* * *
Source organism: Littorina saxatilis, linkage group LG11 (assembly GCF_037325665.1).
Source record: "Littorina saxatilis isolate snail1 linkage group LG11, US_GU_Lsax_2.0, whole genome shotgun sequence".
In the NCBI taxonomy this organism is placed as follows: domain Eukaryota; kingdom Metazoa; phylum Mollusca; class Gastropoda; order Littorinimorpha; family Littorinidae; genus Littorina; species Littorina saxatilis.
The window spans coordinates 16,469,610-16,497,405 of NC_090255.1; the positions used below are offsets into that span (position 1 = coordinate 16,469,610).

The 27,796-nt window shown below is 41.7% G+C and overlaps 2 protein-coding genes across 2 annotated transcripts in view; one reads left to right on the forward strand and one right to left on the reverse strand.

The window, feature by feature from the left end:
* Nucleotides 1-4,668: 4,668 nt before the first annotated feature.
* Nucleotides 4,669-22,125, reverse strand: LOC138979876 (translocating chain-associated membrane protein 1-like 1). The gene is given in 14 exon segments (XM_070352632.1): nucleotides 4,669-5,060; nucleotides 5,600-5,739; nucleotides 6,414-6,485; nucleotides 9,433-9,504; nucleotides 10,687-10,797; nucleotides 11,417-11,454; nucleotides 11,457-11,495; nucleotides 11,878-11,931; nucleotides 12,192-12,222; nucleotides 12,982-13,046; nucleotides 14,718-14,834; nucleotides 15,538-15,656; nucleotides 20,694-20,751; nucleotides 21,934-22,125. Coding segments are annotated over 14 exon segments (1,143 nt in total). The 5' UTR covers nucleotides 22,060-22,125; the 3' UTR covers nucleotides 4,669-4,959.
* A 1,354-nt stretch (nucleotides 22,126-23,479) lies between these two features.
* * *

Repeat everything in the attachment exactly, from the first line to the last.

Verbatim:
Source organism: Littorina saxatilis, linkage group LG11 (assembly GCF_037325665.1).
Source record: "Littorina saxatilis isolate snail1 linkage group LG11, US_GU_Lsax_2.0, whole genome shotgun sequence".
In the NCBI taxonomy this organism is placed as follows: domain Eukaryota; kingdom Metazoa; phylum Mollusca; class Gastropoda; order Littorinimorpha; family Littorinidae; genus Littorina; species Littorina saxatilis.
The window spans coordinates 16,469,610-16,497,405 of NC_090255.1; the positions used below are offsets into that span (position 1 = coordinate 16,469,610).

The 27,796-nt window shown below is 41.7% G+C and overlaps 2 protein-coding genes across 2 annotated transcripts in view; one reads left to right on the forward strand and one right to left on the reverse strand.

The window, feature by feature from the left end:
* Nucleotides 1-4,668: 4,668 nt before the first annotated feature.
* Nucleotides 4,669-22,125, reverse strand: LOC138979876 (translocating chain-associated membrane protein 1-like 1). The gene is given in 14 exon segments (XM_070352632.1): nucleotides 4,669-5,060; nucleotides 5,600-5,739; nucleotides 6,414-6,485; nucleotides 9,433-9,504; nucleotides 10,687-10,797; nucleotides 11,417-11,454; nucleotides 11,457-11,495; nucleotides 11,878-11,931; nucleotides 12,192-12,222; nucleotides 12,982-13,046; nucleotides 14,718-14,834; nucleotides 15,538-15,656; nucleotides 20,694-20,751; nucleotides 21,934-22,125. Coding segments are annotated over 14 exon segments (1,143 nt in total). The 5' UTR covers nucleotides 22,060-22,125; the 3' UTR covers nucleotides 4,669-4,959.
* A 1,354-nt stretch (nucleotides 22,126-23,479) lies between these two features.